Government Built Name ID

In all of Georgia’s 228 year history, this is just the second time that the Democrats have not held the Governor’s office. This is only the first time the Democrats have lost an election for the Governor’s mansion (the last time dealt with losing a certain war in the mid-1800’s). The Democrats think the Governor’s Mansion belongs to them and they are ready to take it back in 2006.

For Cathy Cox, Georgia’s Secretary of State, this poses a difficult problem. She is in the middle of an election season and, as in the past, has refused to be an active fundraiser for herself due to appearances of impropriety. She has only $242,000 cash on hand in her Secretary of State campaign account and, by law, cannot transfer that to a gubernatorial campaign account. While she has sat back without being confrontational or aggressively, publically partisan, Mark Taylor, the Democratic Lieutenant Governor, has picked every fight possible with Governor Perdue and raised as much money for himself as possible. He has opened a gubernatorial account and already has over $1 million.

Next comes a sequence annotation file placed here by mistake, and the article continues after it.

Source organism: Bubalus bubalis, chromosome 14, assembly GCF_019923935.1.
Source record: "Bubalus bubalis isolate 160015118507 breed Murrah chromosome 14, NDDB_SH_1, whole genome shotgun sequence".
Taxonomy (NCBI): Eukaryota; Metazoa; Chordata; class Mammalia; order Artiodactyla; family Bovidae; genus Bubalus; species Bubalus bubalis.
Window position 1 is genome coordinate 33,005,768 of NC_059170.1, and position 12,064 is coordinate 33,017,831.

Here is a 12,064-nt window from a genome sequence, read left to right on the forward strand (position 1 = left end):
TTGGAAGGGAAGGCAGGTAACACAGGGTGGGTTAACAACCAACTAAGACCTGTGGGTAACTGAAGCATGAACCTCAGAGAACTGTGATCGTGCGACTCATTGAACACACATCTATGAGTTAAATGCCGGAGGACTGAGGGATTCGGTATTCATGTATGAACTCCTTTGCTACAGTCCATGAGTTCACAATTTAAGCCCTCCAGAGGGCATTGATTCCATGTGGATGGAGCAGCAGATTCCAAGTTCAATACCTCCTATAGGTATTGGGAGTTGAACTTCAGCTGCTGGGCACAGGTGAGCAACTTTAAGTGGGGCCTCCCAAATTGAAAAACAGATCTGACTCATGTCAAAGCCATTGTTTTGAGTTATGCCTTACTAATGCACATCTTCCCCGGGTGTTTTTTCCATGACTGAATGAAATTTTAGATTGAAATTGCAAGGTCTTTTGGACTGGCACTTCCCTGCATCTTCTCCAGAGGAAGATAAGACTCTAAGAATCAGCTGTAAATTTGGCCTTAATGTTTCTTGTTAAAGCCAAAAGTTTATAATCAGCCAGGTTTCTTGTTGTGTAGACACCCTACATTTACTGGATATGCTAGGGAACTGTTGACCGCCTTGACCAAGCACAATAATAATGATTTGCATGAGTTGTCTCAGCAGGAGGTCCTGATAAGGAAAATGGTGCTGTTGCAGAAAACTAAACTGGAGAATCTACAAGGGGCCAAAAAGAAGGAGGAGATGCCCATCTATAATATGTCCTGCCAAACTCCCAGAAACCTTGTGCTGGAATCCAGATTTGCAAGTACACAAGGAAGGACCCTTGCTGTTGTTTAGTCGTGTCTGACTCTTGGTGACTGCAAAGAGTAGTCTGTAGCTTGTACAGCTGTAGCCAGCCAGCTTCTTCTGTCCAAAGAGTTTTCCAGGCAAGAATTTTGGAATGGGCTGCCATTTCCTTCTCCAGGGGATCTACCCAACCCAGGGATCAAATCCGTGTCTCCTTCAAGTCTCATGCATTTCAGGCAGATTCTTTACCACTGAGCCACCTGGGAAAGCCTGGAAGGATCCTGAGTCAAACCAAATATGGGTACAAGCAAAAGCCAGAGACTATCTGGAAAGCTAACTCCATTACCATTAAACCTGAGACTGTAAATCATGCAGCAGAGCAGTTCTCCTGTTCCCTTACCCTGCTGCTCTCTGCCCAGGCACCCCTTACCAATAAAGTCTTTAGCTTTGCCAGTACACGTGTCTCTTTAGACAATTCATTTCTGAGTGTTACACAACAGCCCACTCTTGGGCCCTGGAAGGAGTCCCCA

How then is Cathy Cox to respond?

With government money of course.

In 2002, with a war chest of several million dollars, then Governor Roy Barnes tapped into a governmental advertising budget to promote government initiatives. The Governor spoke in every ad and was the most prominent person in every ad. Taking that idea to a new level, Cathy Cox has become the star of her own advertising campaign.

The ad campaign, which is quite good, targets minority and senior voters, the two groups most likely to vote in a Democratic primary. The subject matter is investment fraud scams, which a lot of minorities and seniors are falling victim to in Georgia. The ad campaign is humorous, savvy, and saturated around the state. Though limited in numbers per day, the spots will run through the end of the year, well past the election, and will appear at all hours, including prime time.

To further bolster the ads, the Secretary of State, the best looking elected official in Georgia, is touring the state holding seminars and town hall meetings to discuss investment scams. Cathy Cox has been able to raise her profile to a level not otherwise obtainable with her current cash on hand and limited fund raising drive. She may not have Mark Taylor’s money, but by December, Mark Taylor, in a powerless job of no great effect, will not have Cathy Cox’s name id.

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Erick Erickson

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